Gov. Andrew Cuomo’s proposed minimum wage increase would have a devastating effect on the agricultural community and possibly send consumers to neighboring states to purchase products, farmers and business owners said at a Monday press conference opposing the proposal ahead of the April 1 state budget deadline.
The proposal calls for the state to gradually increase the minimum wage to $15 an hour — 66 percent more than the current minimum — which, according to Jillanne Johnson of Kurt Weiss Greenhouses in Center Moriches, would “cripple every industry that’s here.”
Many of the approximately 30 people in attendance at Martha Clara Vineyards pointed out that an increased statewide minimum wage would lead to further wage increases across the board.
“A $15 minimum wage, I put the pencil to it, has the potential of raising our labor costs by 60 percent,” said Carl Novak of Half Hollow Nursery in Laurel. “It’s not just the $15 minimum wage. It also has the compression effect of people that are making slightly above $15 and a little more; we’re going to have to raise their hourly rate also.”
The minimum wage is currently $9.75 an hour, but farm employees make $12.41 an hour, Long Island Farm Bureau board member Bob Nolan said. He added that this proposal would increase those wages to between $18 and $22 an hour.
According to the Knowledge Exchange Report released by Farm Credit East in February, the implementation of a $15 minimum wage by 2021 would increase agricultural labor costs nationwide from $387 million to $622 million.
Farmers and landscapers also fear a higher minimum wage hike will send consumers elsewhere to purchase products, since neighboring states have significantly lower wages. Mr. Nolan said some of his biggest competitors are from New Jersey, Michigan and Pennsylvania, which have minimum wages of $8.38, $8.50 and $7.25 an hour, respectively. Because they have a lower cost of production, they can sell their products cheaper, he said.
Larry Kaiser, who owns a landscaping company with his wife, said the increase will not only change minimum wage payments, but also costs for taxes, liability insurance and workers’ compensation.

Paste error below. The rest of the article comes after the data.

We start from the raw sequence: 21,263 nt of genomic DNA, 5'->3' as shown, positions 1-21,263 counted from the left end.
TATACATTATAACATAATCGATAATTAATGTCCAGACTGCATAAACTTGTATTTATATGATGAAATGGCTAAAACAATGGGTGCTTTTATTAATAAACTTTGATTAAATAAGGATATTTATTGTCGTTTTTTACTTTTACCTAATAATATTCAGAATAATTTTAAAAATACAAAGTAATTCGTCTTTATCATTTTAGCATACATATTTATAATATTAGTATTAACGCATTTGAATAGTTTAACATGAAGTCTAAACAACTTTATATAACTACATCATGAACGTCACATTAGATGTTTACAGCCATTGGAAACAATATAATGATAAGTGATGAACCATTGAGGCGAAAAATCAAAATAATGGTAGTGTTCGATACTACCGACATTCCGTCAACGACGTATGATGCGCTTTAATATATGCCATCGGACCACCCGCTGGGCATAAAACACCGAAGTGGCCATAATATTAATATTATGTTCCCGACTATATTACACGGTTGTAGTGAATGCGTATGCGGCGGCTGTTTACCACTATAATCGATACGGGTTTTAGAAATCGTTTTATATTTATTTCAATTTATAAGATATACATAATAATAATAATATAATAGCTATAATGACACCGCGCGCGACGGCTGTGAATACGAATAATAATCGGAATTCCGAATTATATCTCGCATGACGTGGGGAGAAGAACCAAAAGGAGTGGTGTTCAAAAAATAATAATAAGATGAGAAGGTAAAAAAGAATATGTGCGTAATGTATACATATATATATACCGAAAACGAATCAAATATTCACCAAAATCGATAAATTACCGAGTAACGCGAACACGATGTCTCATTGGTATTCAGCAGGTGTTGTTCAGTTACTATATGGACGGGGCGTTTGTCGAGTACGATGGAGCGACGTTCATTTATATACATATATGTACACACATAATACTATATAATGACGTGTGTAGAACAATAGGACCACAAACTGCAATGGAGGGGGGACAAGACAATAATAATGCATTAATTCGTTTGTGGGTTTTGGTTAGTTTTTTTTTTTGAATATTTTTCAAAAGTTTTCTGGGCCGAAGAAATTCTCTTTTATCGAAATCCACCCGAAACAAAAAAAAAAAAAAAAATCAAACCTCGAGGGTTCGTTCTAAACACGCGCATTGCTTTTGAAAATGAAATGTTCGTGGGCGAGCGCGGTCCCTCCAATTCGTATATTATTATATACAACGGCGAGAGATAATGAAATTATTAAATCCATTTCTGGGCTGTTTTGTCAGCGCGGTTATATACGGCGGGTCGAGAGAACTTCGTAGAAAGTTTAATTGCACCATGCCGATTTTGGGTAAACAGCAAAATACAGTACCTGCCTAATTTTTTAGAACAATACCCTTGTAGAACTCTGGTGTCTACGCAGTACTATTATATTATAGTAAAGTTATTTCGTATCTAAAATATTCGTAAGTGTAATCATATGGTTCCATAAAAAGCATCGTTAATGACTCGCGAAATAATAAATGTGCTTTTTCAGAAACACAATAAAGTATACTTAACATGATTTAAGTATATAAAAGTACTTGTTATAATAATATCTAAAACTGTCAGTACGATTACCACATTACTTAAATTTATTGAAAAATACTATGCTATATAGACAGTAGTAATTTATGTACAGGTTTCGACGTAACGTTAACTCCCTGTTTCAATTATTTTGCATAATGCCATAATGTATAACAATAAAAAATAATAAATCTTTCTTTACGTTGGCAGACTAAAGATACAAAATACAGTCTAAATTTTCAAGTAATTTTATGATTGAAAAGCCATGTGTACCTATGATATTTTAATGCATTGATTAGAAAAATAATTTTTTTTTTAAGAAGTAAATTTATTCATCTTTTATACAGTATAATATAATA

“Conceivably, if it’s a $15 an hour minimum wage, our labor costs are going to be $20 to $21 an hour,” he said. “In a perfect business world you try to triple your labor costs. Who’s going to agree or want to pay $60, $67, $70 an hour for us to come in and rake leaves and do manual labor?”
Julie Marchesella, president of the Nassau Chambers of Commerce, said mom-and-pop enterprises have already seen a downturn in business, as their owners must compete with the Internet and she only sees the situation getting worse if the minimum wage increases.
Assemblyman Anthony Palumbo (R-New Suffolk) agreed, saying he predicts farm stands and smaller businesses that require seasonal help will lose a majority of their revenue due to income tax increases, requiring them to either hire fewer employees or pay workers off the books.
“It will absolutely devastate business the way I see it, quite honestly,” Mr. Palumbo said.
Not-for-profits, such as East End Disability Associates and Aid to the Developmentally Disabled, rely mostly on state funding to pay their employees. And while the governor has released a plan to raise the minimum wages statewide, there’s been no mention of a corresponding increase in state funding to cover that difference in labor costs.
Matthew Kuriloff, EEDA’s manager of development and public relations, said in an interview last week that most of EEDA’s budget is spent on payroll. Almost the entirety of this comes from the state in the form of Medicaid payments, with just 5 percent coming from New York State contracts and grants or private foundation grants and donations. A minimum wage of $15 an hour would leave EEDA almost $1 million in the red, Mr. Kuriloff said.
Gov. Cuomo justified the hike by saying that there are people who work full-time yet don’t make a living wage. During January’s State of the State speech, he implied that the current minimum wage leaves many full-time employees below the poverty line, which in turn makes them eligible for welfare and food stamps — burdens that fall on taxpayers rather than on the companies that employ them.
Others, however, disagree.
“Minimum wage was not created to be a living wage,” Mr. Nolan said. “It’s just a starting wage.”
Photo Caption: Carl Novak from Half Hollow Nursery speaks at the meeting Monday. (Credit: Nicole Smith)